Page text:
YANGON (Reuters) - Myanmar, which is offering operating licenses to global telecoms firms for the first time, will announce the outcome of the auction as planned on Thursday despite opposition in parliament.
The lower house voted on Wednesday to delay the award of the two hotly contested licenses until after the enactment of a new telecommunications law that is still making its way through parliament.
The ruling injected new uncertainty into the tender, which has attracted more than 90 companies and consortia including Singapore Telecommunications Ltd and Telenor ASA.
“We are ready to announce the final winners sometime today, according to the original schedule. We don’t have any reason to postpone it,” Set Aung, who heads the Telecommunications Operator Tender Evaluation and Selection Committee (TOTSC), told Reuters.
“Parliament can’t stop it at this point,” he added, without saying when exactly the announcement would be made.
Myanmar is one of the world’s last telecoms frontiers, with only 9 percent of its 60 million people at most having mobile phones. But faced with big investments and uncertain returns, some bidders have dropped out of the auction.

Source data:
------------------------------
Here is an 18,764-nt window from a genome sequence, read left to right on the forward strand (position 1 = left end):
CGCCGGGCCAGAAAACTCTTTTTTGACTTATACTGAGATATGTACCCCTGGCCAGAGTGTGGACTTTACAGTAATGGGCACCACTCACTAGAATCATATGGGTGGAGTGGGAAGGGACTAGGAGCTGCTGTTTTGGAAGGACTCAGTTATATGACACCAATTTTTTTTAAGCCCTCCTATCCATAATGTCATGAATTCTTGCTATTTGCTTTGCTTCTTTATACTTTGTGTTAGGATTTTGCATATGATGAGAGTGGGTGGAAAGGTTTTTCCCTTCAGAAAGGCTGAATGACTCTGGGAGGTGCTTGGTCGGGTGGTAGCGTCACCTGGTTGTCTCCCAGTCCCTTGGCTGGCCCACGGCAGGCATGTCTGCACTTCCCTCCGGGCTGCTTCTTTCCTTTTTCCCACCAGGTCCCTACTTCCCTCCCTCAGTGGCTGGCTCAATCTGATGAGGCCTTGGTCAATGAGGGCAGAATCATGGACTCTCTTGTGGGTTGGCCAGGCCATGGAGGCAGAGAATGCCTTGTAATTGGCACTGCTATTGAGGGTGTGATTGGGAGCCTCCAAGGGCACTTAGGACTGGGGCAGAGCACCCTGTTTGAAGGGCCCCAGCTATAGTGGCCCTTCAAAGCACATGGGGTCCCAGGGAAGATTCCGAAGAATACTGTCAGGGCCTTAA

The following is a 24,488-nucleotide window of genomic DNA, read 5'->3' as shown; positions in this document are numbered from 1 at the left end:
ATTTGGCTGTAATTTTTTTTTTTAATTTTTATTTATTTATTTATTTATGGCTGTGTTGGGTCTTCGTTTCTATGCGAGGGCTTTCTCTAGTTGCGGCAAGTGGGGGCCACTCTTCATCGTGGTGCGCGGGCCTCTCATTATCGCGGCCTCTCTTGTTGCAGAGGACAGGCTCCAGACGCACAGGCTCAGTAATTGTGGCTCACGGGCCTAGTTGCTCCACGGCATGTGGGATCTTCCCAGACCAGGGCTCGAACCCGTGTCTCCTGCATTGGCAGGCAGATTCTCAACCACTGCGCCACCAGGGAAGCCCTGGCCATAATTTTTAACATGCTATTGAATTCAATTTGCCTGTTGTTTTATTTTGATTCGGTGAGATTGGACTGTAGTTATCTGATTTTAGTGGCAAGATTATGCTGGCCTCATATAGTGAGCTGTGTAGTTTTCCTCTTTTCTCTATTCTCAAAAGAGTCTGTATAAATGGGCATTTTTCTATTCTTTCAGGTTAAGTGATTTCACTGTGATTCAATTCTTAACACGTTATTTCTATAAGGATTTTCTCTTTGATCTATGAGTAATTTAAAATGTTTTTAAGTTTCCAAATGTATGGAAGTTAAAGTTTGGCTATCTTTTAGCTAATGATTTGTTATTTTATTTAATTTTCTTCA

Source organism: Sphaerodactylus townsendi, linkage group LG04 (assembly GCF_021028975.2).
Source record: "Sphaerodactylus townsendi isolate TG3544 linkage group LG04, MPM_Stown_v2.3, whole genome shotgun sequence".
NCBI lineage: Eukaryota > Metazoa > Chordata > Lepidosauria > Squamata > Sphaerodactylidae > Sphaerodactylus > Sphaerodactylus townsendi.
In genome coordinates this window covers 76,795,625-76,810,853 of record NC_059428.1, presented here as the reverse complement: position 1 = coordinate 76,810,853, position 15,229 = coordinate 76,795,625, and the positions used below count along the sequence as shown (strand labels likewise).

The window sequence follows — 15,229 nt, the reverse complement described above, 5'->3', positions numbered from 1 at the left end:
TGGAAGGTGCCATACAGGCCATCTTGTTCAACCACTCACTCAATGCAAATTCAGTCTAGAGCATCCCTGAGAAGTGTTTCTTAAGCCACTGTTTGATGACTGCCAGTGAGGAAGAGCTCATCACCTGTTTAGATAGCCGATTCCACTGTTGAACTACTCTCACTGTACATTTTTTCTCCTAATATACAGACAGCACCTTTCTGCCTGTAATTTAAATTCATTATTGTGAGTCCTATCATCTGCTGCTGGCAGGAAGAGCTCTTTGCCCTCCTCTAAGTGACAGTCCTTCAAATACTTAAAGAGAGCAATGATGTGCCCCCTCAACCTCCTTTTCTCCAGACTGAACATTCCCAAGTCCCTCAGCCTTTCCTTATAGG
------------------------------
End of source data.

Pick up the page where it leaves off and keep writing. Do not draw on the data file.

Vodafone Group Plc and China Mobile Ltd have abandoned their joint bid, saying it did not meet their “internal investment criteria.”
The remaining short-listed contenders, some of whom have local or foreign partners, are: Singapore Telecommunications, KDDI Corp, Telenor, Digicel, Axiata, Bharti Airtel, MTN, Vietnam’s Viettel, Qtel (Ooredoo), Orange and Millicom International Cellular.
The motion passed by Myanmar’s lower house on Wednesday also stipulated that licenses should go only to bidders that had domestic companies as partners in a joint venture.
The government says it will finalise the 15-year licenses by September and operators will need to launch services within nine months.
Operators will also have to provide voice services across three-quarters of the country within five years and data services across half of it.
Reporting by Aung Hla Tun and Jared Ferrie; Editing by Alan Raybould and Ryan Woo